So I've finished Blood's A Rover and I am happy to say that my initial enthusiasm carried throughout the entire read. I was so sad to see it finish, which is rare for a crime novel. While I tend to think the best crime novels are the equal of the best litfic, there are those that disagree. Genre snobs should consider the book a literary work and note that while its story line is like that of a thriller, the depth of character, the singular use of language and syntax and the emotional depth of th ...more
This trilogy seriously goes downhill after the excellent "American Tabloid." Not only does the writing style become increasingly more inscrutable (especially in the second book, "The Cold Six Thousand") but the characters become less well-defined and difficult to care about, and the historical stakes they're dealing with get far lower.

Whereas the first book deals largely with the JFK assassination and the lead-up to it (feeding into conspiracy theories and making the reader really think about w
This series really does fall victim to the law of diminished returns. I’ve already noted how ‘The Cold Six Thousand’ is not as good as ‘American Tabloid’, but ‘Blood’s A Rover’ is a considerable dip from all that went before.

It was never going to be easy. ‘American Tabloid’ focused on the assassination of JFK, while ‘The Cold Six Thousand’ built up to the deaths of RFK and Martin Luther King. And although the years after that were tumultuous and eventful ones in America’s history, there is no bi
Evan Wright
I am reading the advance copy. I have devoured all of Ellroy's work, have heard him read and love the manic rhythm of his language. I totally believe when Ellroy is at his best, his work transcends genre, and he is writing Great American Novels.

Blood's a Rover concludes the trilogy that began with American Tabloid, one of his best works and an amazing alternate history of America. I have been waiting for the final installment for a decade. Two hundred pages in, Rover does not disappoint. But I
Perry Whitford
Nov 04, 2013 Perry Whitford rated it 5 of 5 stars  ·  review of another edition
Recommends it for: Non-PC crime lovers.
Dwight Holly and Wayne Tedrow Jnr are back from The Cold Six Thousand, joined here by wannabe spot-tailer and obsessional "peeper" Donald Crutchfield. The men commit the most atrocious acts, become conflicted and then changeable in their convictions as they circle around each other and a handful of similarly obsessional supporting cast members, all against the backdrop of post-Kennedy and Vietnam War era America.
All the characters, regardless of whether they are cops or not, bandy about terms s
The latest from James Ellroy finds his characters not influencing national events like they did in American Tabloid or being caught up in them like they were in The Cold Six Thousand. Instead, they’re trying to do what feels right to them while navigating their way through the war between black militants and the FBI, mobbed up casinos in the Caribbean and a fictional armored car heist.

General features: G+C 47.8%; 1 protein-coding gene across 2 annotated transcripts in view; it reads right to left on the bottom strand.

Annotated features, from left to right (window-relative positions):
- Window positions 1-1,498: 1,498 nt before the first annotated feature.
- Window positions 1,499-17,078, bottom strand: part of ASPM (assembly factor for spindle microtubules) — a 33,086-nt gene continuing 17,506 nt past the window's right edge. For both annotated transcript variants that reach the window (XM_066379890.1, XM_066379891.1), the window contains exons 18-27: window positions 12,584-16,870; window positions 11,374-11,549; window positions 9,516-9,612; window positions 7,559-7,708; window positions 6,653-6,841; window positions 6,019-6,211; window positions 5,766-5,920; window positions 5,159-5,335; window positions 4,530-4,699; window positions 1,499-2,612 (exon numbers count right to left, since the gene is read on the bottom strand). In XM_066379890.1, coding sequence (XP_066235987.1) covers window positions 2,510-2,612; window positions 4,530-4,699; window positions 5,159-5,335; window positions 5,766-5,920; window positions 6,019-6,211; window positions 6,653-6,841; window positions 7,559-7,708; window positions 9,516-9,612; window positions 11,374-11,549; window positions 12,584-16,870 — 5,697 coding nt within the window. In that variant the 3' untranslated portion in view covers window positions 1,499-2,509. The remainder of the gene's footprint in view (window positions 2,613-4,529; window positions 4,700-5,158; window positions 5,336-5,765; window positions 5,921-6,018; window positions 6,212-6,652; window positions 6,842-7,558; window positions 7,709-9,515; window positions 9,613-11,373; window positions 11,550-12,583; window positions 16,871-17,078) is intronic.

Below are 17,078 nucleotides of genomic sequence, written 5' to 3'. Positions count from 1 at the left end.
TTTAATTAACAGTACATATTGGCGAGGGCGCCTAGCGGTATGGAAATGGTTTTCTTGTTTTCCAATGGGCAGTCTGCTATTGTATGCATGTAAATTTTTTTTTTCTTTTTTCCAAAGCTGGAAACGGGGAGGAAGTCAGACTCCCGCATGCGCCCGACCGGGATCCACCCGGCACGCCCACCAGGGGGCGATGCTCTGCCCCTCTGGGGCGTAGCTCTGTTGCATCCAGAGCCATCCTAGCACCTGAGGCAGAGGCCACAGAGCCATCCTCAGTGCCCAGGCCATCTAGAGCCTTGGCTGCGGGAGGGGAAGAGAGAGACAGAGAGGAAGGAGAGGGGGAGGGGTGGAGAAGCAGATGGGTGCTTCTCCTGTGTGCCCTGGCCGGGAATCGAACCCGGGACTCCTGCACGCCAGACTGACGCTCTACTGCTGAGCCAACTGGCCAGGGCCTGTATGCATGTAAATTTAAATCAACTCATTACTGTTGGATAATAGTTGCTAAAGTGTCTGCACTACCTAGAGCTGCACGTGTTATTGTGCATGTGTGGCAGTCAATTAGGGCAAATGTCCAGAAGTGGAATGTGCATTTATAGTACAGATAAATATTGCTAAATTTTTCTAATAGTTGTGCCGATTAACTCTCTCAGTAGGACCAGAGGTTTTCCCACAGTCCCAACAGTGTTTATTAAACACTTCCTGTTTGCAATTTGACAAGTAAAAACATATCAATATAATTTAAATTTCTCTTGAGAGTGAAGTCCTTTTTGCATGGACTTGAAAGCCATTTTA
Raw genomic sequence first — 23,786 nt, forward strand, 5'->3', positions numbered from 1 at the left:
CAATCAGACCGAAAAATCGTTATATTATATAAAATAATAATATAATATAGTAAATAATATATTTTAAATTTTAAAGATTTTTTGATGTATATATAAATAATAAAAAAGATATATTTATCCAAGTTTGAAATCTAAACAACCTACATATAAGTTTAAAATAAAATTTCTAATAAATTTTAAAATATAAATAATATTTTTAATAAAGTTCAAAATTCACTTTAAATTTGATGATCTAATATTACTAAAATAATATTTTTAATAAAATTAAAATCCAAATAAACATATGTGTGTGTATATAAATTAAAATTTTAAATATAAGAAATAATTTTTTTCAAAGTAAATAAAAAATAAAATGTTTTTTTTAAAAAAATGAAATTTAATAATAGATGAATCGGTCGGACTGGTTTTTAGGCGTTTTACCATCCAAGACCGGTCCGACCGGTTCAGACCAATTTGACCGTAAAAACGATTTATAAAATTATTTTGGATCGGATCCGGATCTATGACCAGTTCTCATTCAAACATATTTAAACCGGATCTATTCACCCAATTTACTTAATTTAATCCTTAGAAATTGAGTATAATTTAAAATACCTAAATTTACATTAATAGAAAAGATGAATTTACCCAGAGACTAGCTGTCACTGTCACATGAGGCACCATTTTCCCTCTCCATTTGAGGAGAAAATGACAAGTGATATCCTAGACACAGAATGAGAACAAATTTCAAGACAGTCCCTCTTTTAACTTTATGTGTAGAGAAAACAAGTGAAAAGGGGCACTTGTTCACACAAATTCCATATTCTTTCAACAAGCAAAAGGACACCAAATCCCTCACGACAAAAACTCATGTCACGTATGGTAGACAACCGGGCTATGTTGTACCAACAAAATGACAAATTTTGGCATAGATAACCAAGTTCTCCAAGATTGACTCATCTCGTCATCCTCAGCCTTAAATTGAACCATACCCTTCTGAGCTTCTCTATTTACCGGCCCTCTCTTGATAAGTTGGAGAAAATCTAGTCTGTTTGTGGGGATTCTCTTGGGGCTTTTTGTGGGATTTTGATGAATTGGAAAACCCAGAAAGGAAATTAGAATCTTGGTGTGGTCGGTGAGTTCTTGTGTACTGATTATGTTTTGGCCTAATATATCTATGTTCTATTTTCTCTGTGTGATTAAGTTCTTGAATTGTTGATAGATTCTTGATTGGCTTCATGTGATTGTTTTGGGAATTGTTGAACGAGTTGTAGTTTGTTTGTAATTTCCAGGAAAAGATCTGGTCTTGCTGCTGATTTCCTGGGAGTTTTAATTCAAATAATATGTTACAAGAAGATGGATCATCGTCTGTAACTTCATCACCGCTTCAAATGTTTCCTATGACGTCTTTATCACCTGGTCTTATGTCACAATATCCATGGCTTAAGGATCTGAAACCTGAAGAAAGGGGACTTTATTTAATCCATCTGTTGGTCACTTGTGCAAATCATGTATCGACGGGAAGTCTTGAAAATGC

The big twist this book takes away from other Ellroy novels is how empowered women are throughout the whole stor
Well, JFK, MLK and RFK were all dead by the time this book began, so I was wondering where it would go. Who else could be offed? Thankfully, foreign casino insurgency and a gem heist gone to shit allow Ellroy the chance to work some of his favourite characters (requisite dirty cops, Sal Mineo and Sonny Liston, mysterious double agents, the Mob) into something which isn't quite as weighed down by history as the preceding books in the trilogy.

The gem heist - and where the gems lead - provides a n
I listened to the audio version of "Blood's A Rover" based on a Stephen King EW review in which he essentially called in the best audiobook ever. I guess I'd have to disagree.

Weighing in at over 24 hours it is a very long audio (no surprise, as it is a 640 page book) and I found it very hard to get interested. Eventually, I did become interested in the story, but never to the point I'd say I really liked it. Ellroy plays fast and loose with history, which I suppose is part of his appeal. Many of
A worth conclusion to the trilogy that starts out with American Tabloid and continues through The Cold Six Thousand. Blood's a Rover is written in that same staccato style which can be very hard to read, but once you get into the rhythm of it becomes impossible to put down. James Ellroy is a freak, there is no denying that, and he's really injected himself into this book much more so than in the proceeding novels.

The characters are complex, confused, torn apart and dark. The obsessions that dri
Tim Niland
The concluding volume of Ellroy's "Underground USA" trilogy is nothing less than an alternative history of the United States from the years 1968-1972. In Ellroy's novel, the conspiracy theorists were right - JFK, RFK and MLK were all assassinated through the machinations of an uneasy coalition of rogue CIA/FBI, mafia and patsies. Big plans are still afoot: J. Edgar Hoover, obsessed with black militants, orders his "pet thug" agent Dwight Holly to design a counter-intelligence program to discredi ...more
Oct 23, 2009 Danaher rated it 4 of 5 stars  ·  review of another edition
Recommends it for: Yes
Recommended to Danaher by: James Ellroy
Huh... I just finished reading this book. I liked parts of it quite a bit and have always loved Ellroy's Style. Something just felt a bit off to me. I'm not exactly sure what it is. I felt like the three main characters lacked a bit of the heft of the earlier ones in this series. Ward, Kemper and Pete were all pretty interesting for me. I never really liked Wayne in 6000 and don't really have much feeling for him here either. Dwight's motivations feel a bit forced in this book. Crutch I guess be ...more